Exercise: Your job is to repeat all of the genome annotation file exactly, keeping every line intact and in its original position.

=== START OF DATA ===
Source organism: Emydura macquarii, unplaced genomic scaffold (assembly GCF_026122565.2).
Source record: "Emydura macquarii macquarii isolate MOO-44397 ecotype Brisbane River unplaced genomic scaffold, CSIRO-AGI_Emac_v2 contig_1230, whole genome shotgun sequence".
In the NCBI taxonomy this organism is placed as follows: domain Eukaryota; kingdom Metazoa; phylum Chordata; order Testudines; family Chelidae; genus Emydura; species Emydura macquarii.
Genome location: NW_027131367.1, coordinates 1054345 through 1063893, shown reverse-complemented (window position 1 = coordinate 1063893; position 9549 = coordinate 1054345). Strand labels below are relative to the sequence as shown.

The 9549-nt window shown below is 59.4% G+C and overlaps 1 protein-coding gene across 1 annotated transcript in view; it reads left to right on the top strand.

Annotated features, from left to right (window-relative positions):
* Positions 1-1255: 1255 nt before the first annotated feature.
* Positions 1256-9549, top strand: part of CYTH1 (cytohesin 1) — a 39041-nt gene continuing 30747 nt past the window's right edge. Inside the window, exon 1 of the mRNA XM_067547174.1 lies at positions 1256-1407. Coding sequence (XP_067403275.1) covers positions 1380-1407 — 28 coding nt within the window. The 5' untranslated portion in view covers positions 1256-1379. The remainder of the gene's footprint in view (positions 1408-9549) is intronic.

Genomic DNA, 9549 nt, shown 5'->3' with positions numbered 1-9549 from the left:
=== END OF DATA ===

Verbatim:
Source organism: Emydura macquarii, unplaced genomic scaffold (assembly GCF_026122565.2).
Source record: "Emydura macquarii macquarii isolate MOO-44397 ecotype Brisbane River unplaced genomic scaffold, CSIRO-AGI_Emac_v2 contig_1230, whole genome shotgun sequence".
In the NCBI taxonomy this organism is placed as follows: domain Eukaryota; kingdom Metazoa; phylum Chordata; order Testudines; family Chelidae; genus Emydura; species Emydura macquarii.
Genome location: NW_027131367.1, coordinates 1054345 through 1063893, shown reverse-complemented (window position 1 = coordinate 1063893; position 9549 = coordinate 1054345). Strand labels below are relative to the sequence as shown.

The 9549-nt window shown below is 59.4% G+C and overlaps 1 protein-coding gene across 1 annotated transcript in view; it reads left to right on the top strand.

Annotated features, from left to right (window-relative positions):
* Positions 1-1255: 1255 nt before the first annotated feature.
* Positions 1256-9549, top strand: part of CYTH1 (cytohesin 1) — a 39041-nt gene continuing 30747 nt past the window's right edge. Inside the window, exon 1 of the mRNA XM_067547174.1 lies at positions 1256-1407. Coding sequence (XP_067403275.1) covers positions 1380-1407 — 28 coding nt within the window. The 5' untranslated portion in view covers positions 1256-1379. The remainder of the gene's footprint in view (positions 1408-9549) is intronic.

Genomic DNA, 9549 nt, shown 5'->3' with positions numbered 1-9549 from the left: